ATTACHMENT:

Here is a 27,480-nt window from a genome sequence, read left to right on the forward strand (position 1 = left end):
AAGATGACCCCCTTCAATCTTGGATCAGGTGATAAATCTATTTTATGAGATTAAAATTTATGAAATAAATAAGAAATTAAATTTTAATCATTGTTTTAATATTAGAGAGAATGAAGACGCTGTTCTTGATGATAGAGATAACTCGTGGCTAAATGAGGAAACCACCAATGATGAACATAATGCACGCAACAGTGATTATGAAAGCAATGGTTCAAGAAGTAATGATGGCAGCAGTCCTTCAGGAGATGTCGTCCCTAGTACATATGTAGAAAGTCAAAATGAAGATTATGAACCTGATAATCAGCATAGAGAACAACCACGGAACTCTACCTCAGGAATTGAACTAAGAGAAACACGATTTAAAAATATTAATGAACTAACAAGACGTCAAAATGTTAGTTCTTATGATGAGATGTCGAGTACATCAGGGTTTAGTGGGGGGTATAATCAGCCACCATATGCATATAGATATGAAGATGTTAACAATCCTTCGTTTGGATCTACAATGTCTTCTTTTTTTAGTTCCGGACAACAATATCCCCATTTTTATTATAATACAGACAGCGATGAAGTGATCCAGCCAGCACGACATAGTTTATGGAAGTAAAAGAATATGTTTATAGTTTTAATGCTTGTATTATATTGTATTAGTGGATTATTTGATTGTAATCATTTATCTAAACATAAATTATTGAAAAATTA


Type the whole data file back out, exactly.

Here is a 27,480-nt window from a genome sequence, read left to right on the forward strand (position 1 = left end):
AAGATGACCCCCTTCAATCTTGGATCAGGTGATAAATCTATTTTATGAGATTAAAATTTATGAAATAAATAAGAAATTAAATTTTAATCATTGTTTTAATATTAGAGAGAATGAAGACGCTGTTCTTGATGATAGAGATAACTCGTGGCTAAATGAGGAAACCACCAATGATGAACATAATGCACGCAACAGTGATTATGAAAGCAATGGTTCAAGAAGTAATGATGGCAGCAGTCCTTCAGGAGATGTCGTCCCTAGTACATATGTAGAAAGTCAAAATGAAGATTATGAACCTGATAATCAGCATAGAGAACAACCACGGAACTCTACCTCAGGAATTGAACTAAGAGAAACACGATTTAAAAATATTAATGAACTAACAAGACGTCAAAATGTTAGTTCTTATGATGAGATGTCGAGTACATCAGGGTTTAGTGGGGGGTATAATCAGCCACCATATGCATATAGATATGAAGATGTTAACAATCCTTCGTTTGGATCTACAATGTCTTCTTTTTTTAGTTCCGGACAACAATATCCCCATTTTTATTATAATACAGACAGCGATGAAGTGATCCAGCCAGCACGACATAGTTTATGGAAGTAAAAGAATATGTTTATAGTTTTAATGCTTGTATTATATTGTATTAGTGGATTATTTGATTGTAATCATTTATCTAAACATAAATTATTGAAAAATTA